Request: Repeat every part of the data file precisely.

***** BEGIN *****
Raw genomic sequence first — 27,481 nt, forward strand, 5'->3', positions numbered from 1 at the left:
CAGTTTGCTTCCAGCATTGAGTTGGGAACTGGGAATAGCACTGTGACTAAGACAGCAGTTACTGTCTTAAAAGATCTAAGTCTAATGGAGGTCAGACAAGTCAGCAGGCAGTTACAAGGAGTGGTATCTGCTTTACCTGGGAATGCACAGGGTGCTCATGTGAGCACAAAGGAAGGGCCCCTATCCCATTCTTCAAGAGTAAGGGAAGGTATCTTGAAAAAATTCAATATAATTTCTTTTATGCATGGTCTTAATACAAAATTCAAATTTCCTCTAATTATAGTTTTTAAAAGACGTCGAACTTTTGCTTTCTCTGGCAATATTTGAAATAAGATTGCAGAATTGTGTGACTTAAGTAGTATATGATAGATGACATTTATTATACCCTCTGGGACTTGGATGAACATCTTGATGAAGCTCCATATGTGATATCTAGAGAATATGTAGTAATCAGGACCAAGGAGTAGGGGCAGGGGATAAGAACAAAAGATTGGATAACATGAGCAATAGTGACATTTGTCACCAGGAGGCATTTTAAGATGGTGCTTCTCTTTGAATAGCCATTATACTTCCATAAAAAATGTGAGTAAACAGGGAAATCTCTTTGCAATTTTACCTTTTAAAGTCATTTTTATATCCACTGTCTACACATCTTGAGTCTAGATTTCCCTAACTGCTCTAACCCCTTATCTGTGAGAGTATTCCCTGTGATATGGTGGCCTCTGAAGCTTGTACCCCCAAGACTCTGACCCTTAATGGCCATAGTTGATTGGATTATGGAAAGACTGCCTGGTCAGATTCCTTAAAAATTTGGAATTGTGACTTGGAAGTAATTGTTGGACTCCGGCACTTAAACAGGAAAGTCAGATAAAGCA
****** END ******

Raw genomic sequence first — 27,481 nt, forward strand, 5'->3', positions numbered from 1 at the left:
CAGTTTGCTTCCAGCATTGAGTTGGGAACTGGGAATAGCACTGTGACTAAGACAGCAGTTACTGTCTTAAAAGATCTAAGTCTAATGGAGGTCAGACAAGTCAGCAGGCAGTTACAAGGAGTGGTATCTGCTTTACCTGGGAATGCACAGGGTGCTCATGTGAGCACAAAGGAAGGGCCCCTATCCCATTCTTCAAGAGTAAGGGAAGGTATCTTGAAAAAATTCAATATAATTTCTTTTATGCATGGTCTTAATACAAAATTCAAATTTCCTCTAATTATAGTTTTTAAAAGACGTCGAACTTTTGCTTTCTCTGGCAATATTTGAAATAAGATTGCAGAATTGTGTGACTTAAGTAGTATATGATAGATGACATTTATTATACCCTCTGGGACTTGGATGAACATCTTGATGAAGCTCCATATGTGATATCTAGAGAATATGTAGTAATCAGGACCAAGGAGTAGGGGCAGGGGATAAGAACAAAAGATTGGATAACATGAGCAATAGTGACATTTGTCACCAGGAGGCATTTTAAGATGGTGCTTCTCTTTGAATAGCCATTATACTTCCATAAAAAATGTGAGTAAACAGGGAAATCTCTTTGCAATTTTACCTTTTAAAGTCATTTTTATATCCACTGTCTACACATCTTGAGTCTAGATTTCCCTAACTGCTCTAACCCCTTATCTGTGAGAGTATTCCCTGTGATATGGTGGCCTCTGAAGCTTGTACCCCCAAGACTCTGACCCTTAATGGCCATAGTTGATTGGATTATGGAAAGACTGCCTGGTCAGATTCCTTAAAAATTTGGAATTGTGACTTGGAAGTAATTGTTGGACTCCGGCACTTAAACAGGAAAGTCAGATAAAGCA